In 1960 No.6 was named MURCHISON and No.8 was named HEEMSKIRK and both locomotives were repainted from drab black to a striking two tone blue livery to haul the new Westcoaster train, which transported buses and cars from Burnie to Rosebery. No.6 is now on display at the West Coast Pioneers Museum at Zeehan, where its drab black has been replaced by the striking blue livery mentioned above. No.8 is preserved in running order at the Don River Railway preservation society at Devonport, Tasmania. Mount Lyell Mining and Railway Company purchased five 0-4-2T locomotives to run on their 3 ft 6 in gauge railway from Queenstown, Tasmania to Strahan, Australia, using the Abt Rack railway system; the first four of these were built by Dübs and the first three are still in existence. Mount Lyell No.1 and Mount Lyell No.3 operate on the West Coast Wilderness Railway. The third example, Mount Lyell No.2 is preserved at the Tasmanian Transport Museum at Glenorchy, near Hobart, Tasmania. No. 3730, built in 1898, is used by the West Coast Wilderness Railway between Strahan and Queenstown, Tasmania.

It was locally fitted for the Abt Rack railway system. Victorian Railways No. 2 steam crane, built 1890 by Dubs, works number 2711, is on display at the Australian Railway Historical Society Museum, North Williamstown, Victoria. In the United Kingdom, 1901-built Dübs crane tank No. 4101 is preserved at the Foxfield Light Railway, Stoke-on-Trent. It was operational and saw frequent use by late 2012. Natal Government Railways'A' Class 4-8-2 tank locomotive No. 196 returned to the UK for preservation by the NBL Preservation Group on 12 May 2011. It is on display at the Mizens Railway near Woking in Surrey. Full details can be found on On the Isle of Man Railway, Manx Northern Railway 0-6-0 no. 4 Caledonia was built in 1885, renumbered 15 when brought into IoMR stock in 1904. Cale returned to service to commemorate its part in building the Snaefell Railway when a third rail to 3' gauge was laid to facilitate a return to Snaefell, 15 has just undergone a major overhaul and returned to service after a brief absence.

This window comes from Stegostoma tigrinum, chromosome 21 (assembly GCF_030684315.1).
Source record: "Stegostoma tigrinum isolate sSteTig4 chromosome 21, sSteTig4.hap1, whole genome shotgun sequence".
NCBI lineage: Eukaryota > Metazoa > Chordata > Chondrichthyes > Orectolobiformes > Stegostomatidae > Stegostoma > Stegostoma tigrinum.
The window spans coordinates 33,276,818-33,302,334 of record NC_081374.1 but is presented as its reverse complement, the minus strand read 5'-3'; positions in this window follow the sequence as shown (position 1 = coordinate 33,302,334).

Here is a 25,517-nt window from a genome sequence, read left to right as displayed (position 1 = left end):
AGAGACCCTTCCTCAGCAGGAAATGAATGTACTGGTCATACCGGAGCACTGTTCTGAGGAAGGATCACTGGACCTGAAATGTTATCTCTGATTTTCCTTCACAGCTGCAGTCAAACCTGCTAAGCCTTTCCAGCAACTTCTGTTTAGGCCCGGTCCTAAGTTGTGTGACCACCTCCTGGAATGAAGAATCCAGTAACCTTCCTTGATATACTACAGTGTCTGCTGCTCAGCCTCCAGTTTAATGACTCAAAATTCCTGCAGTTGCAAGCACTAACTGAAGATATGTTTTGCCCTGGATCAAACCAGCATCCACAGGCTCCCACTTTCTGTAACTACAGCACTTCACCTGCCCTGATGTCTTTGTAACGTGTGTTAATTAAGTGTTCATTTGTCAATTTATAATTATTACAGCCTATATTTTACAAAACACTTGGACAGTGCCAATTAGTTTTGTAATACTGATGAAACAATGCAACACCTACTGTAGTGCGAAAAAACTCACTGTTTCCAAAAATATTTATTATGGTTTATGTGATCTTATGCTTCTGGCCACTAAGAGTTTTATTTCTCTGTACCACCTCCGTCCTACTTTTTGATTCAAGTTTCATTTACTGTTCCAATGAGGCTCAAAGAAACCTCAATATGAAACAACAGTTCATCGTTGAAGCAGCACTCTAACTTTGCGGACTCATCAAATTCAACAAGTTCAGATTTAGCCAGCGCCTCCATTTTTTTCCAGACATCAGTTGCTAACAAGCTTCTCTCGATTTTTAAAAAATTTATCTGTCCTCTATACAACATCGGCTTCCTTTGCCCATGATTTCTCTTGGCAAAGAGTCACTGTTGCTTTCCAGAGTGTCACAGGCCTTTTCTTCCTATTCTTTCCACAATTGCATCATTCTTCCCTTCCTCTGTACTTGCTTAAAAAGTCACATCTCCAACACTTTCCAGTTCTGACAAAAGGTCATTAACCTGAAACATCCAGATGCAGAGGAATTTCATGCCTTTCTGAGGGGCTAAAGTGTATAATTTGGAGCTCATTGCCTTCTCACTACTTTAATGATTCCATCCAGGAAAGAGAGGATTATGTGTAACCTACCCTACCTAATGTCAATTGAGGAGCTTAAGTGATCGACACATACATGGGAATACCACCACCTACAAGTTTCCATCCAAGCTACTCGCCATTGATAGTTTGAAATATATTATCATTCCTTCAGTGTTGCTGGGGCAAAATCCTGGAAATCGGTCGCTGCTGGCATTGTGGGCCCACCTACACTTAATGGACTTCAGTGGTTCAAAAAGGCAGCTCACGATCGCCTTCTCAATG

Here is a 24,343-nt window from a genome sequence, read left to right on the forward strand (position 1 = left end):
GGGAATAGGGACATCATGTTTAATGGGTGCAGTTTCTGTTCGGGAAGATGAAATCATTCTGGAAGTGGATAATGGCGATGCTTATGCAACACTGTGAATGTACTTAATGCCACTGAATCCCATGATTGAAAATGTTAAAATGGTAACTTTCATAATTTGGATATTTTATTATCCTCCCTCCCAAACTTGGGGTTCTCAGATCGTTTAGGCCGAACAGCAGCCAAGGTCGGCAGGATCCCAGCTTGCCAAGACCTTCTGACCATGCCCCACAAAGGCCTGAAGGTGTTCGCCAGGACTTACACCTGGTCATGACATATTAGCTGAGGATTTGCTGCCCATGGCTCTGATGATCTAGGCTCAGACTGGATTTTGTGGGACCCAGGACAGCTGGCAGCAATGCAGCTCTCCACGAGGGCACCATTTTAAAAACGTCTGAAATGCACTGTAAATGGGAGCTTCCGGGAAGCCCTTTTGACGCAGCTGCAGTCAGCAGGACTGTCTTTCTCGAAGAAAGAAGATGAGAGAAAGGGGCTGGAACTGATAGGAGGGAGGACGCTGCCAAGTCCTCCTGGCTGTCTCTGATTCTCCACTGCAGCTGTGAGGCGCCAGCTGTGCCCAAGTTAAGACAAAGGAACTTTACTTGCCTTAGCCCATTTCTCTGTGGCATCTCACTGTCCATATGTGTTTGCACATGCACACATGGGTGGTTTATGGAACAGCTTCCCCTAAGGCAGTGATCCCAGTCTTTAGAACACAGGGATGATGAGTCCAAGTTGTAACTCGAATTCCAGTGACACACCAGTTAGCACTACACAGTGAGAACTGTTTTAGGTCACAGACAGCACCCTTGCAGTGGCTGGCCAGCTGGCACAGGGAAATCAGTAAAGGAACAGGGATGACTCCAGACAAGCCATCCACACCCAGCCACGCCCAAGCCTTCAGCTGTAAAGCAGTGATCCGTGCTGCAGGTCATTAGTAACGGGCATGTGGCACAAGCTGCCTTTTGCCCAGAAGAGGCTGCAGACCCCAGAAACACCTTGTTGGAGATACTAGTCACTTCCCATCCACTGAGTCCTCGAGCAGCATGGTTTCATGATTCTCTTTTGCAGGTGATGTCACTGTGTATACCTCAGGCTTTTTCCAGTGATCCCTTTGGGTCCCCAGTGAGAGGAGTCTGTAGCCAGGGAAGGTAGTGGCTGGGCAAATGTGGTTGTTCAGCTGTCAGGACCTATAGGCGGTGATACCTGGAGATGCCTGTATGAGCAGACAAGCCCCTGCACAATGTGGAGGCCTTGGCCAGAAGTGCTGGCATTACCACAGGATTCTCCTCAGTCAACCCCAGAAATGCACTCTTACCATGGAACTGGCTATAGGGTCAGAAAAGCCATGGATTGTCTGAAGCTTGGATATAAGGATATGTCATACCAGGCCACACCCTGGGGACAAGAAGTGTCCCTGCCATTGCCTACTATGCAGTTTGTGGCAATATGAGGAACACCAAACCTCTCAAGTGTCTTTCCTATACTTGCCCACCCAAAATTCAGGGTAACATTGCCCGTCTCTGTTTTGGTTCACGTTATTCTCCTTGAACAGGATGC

Nos. 1 and 2 of NSB class XXI, built 1894, are preserved at the Setesdal Line museum railway, Norway. No. 1 has been out of service since the closure of ordinary activities at the Setesdal Line in 1962. It was undergoing a general service in August 2005. Locomotive No.3 built for the Canadian Pacific Railway in 1882 is owned by the Prairie Dog Central enthusiast railway of Winnipeg, Manitoba. It underwent a thorough restoration, completed in early 2009. Built in 1882 for Natal Government Railways, a predecessor to South African Railways, is Class-A N